When I was very young, Amy Grant's music constantly played in my parents' house. (I can still picture her leopard print jacket on that record sleeve.) And now, after many, many years of relatively Amy-Grantless life, the words of this song still go through my head: "I have decided / I'm gonna live like a believer / turn my back on the deceiver / gonna live what I believe." Not a bad idea, really. I'm all for "practicing what we preach," "walking the walk," and all those other cliches.
Because we believe we're saved by grace, we should stop acting like we're not. Because we believe Jesus loves everyone, we should love everyone, too. Or, m0re frequently harped on, because we believe we're not supposed to do certain things, we shouldn't do them.
I'm afraid that by arguing against this idea, it's going to sound like I'm advocating either hypocrisy or license. That's not what I'm saying at all.
Here's the thing. I think that how we live is inextricably tied up with what we believe. Ultimately, I think, we all live what we really believe. That's why what we believe is so incredibly important.
If we really, truly believe that each individual is precious to God, then we'll treat them as if they have incredible value. If we really, truly believe that God loves us, then we'll be more free to love others. When we fail to love others, or when we fail to live like we are loved, I think it really comes down to the fact that we don't really believe everything we claim to believe.
I think that we can tell a great deal about what people actually believe by observing the way they treat those around them. For that matter, we can learn an awful lot about what we believe by paying attention to what we're thinking about ourselves and other people.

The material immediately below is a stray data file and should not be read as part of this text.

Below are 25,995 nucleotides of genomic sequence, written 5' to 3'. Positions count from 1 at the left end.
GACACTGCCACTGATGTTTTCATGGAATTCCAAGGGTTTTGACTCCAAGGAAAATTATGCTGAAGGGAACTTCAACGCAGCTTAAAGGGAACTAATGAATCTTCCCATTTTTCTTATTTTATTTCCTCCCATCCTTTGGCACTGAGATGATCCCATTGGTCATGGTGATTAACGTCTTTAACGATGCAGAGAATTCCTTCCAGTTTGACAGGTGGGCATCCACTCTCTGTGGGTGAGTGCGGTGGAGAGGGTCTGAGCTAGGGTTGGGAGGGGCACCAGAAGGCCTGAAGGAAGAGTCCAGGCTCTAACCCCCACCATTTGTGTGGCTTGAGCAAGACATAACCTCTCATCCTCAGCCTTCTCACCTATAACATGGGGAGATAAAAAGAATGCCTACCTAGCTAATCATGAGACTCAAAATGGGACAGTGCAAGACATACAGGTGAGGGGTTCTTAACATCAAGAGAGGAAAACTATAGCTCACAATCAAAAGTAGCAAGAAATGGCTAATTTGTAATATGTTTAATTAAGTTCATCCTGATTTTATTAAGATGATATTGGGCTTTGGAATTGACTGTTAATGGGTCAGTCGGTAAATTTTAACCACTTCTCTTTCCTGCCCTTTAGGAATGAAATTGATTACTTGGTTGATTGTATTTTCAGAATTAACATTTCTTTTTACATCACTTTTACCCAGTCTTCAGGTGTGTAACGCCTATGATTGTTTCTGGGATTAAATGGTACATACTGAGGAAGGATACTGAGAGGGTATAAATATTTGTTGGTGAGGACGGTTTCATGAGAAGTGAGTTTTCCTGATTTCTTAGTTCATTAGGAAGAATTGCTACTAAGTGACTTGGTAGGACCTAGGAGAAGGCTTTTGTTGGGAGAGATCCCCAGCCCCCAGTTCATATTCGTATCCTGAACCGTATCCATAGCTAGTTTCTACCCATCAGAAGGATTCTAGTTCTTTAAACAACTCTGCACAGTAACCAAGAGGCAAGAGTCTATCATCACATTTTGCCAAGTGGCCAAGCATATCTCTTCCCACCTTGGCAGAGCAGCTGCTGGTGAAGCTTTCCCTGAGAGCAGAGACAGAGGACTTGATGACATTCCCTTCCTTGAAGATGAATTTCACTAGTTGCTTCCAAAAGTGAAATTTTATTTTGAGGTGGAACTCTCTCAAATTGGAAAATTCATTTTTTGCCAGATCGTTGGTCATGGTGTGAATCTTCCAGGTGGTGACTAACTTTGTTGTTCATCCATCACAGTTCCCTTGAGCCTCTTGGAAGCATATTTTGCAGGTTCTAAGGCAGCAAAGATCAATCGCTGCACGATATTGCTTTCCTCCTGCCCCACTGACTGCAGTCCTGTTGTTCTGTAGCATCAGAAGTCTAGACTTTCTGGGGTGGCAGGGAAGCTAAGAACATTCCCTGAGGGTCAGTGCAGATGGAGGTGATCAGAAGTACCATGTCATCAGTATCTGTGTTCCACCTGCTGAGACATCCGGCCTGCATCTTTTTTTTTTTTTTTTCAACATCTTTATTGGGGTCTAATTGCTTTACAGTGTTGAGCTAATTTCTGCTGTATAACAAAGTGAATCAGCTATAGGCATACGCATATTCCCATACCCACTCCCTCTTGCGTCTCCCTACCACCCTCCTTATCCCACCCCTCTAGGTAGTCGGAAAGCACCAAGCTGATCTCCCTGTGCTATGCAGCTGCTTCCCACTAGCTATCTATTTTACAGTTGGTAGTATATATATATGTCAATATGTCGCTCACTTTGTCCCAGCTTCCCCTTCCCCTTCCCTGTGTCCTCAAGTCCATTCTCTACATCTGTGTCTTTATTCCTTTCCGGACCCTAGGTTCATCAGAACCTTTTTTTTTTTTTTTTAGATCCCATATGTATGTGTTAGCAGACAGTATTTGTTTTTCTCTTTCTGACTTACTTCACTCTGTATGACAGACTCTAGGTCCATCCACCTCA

Now, I'm not saying that we should give up on trying to believe these things or that we should stop acting on these truths until we've finally become fully convinced of them. But I think that acknowledging our lack of belief is an important first step. In order to counter falsehood with truth, you have to confront the falsehood. As one desperate father told Jesus, "I do believe; help me overcome my unbelief!" (Mark 9:24).
Sometimes, I think we have to just live what we're trying to believe-- and I think that living as if we believe helps us to actually believe. To a certain extent, belief is a choice, and living as if we believe is an important part of that choice.
I don't have everything figured out, but, to borrow Amy Grant's words, "I'm gonna live like a believer." And I believe, by God's grace, one day I'll finally fully be one.
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